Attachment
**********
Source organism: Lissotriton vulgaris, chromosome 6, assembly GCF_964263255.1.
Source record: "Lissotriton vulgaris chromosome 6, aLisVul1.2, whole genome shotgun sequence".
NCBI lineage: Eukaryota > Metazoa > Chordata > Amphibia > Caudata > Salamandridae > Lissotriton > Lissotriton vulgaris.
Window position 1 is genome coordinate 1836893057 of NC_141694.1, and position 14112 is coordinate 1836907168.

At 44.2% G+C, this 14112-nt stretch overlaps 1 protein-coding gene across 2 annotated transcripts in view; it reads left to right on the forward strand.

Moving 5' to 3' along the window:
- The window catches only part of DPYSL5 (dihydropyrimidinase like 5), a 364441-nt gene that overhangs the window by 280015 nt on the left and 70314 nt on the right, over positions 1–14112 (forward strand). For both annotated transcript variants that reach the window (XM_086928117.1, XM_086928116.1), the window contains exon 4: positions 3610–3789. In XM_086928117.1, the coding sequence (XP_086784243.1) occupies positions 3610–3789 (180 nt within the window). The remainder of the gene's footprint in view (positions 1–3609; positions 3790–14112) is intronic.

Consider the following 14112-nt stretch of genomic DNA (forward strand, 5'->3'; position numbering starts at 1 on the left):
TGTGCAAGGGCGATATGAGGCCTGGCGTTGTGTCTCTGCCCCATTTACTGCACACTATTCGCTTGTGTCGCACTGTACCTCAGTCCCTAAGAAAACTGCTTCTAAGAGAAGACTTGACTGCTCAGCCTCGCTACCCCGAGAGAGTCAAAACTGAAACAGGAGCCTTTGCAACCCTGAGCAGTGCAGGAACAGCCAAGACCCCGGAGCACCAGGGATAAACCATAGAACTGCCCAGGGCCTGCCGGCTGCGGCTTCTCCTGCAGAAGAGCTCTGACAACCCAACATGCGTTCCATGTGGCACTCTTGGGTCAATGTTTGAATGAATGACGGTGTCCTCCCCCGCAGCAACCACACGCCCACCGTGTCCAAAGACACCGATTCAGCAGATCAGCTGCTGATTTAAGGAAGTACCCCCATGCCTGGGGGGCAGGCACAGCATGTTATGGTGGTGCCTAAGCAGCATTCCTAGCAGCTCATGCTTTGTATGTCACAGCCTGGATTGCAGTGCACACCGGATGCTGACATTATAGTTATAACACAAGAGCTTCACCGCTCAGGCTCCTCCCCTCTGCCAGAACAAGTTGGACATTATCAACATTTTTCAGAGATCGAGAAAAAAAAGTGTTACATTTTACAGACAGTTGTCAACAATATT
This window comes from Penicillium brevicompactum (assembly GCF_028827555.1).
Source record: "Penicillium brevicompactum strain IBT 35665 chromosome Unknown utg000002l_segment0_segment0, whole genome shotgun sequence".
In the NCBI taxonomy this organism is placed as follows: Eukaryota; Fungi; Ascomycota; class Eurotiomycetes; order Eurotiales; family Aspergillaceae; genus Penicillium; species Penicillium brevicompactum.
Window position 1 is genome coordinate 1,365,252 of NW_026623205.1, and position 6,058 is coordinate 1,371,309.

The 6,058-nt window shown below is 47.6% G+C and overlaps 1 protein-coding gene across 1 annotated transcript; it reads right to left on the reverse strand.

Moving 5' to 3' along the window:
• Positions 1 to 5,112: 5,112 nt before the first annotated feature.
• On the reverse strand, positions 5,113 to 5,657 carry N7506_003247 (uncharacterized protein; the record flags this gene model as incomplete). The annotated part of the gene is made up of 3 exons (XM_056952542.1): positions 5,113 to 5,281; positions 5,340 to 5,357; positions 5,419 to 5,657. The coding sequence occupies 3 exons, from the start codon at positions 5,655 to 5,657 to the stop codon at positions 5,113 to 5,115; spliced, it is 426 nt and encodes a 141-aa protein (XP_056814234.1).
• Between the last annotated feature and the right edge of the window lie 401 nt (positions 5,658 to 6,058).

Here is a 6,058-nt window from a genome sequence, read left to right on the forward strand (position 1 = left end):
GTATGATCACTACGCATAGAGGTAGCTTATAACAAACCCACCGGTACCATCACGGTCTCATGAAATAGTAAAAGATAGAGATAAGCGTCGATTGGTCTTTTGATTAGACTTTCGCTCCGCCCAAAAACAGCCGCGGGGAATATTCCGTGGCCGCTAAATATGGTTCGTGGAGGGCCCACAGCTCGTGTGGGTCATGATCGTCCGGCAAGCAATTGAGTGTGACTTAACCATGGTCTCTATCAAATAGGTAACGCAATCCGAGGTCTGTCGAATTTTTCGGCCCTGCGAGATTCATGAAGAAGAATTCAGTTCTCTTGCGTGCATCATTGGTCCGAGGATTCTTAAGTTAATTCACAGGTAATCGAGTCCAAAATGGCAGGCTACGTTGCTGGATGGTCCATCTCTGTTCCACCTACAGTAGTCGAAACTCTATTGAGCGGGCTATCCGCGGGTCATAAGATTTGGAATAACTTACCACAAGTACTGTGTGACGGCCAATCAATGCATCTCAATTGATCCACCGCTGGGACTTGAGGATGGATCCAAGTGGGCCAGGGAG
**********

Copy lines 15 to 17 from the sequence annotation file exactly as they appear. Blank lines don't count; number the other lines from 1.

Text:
Moving 5' to 3' along the window:
• Positions 1 to 5,112: 5,112 nt before the first annotated feature.
• On the reverse strand, positions 5,113 to 5,657 carry N7506_003247 (uncharacterized protein; the record flags this gene model as incomplete). The annotated part of the gene is made up of 3 exons (XM_056952542.1): positions 5,113 to 5,281; positions 5,340 to 5,357; positions 5,419 to 5,657. The coding sequence occupies 3 exons, from the start codon at positions 5,655 to 5,657 to the stop codon at positions 5,113 to 5,115; spliced, it is 426 nt and encodes a 141-aa protein (XP_056814234.1).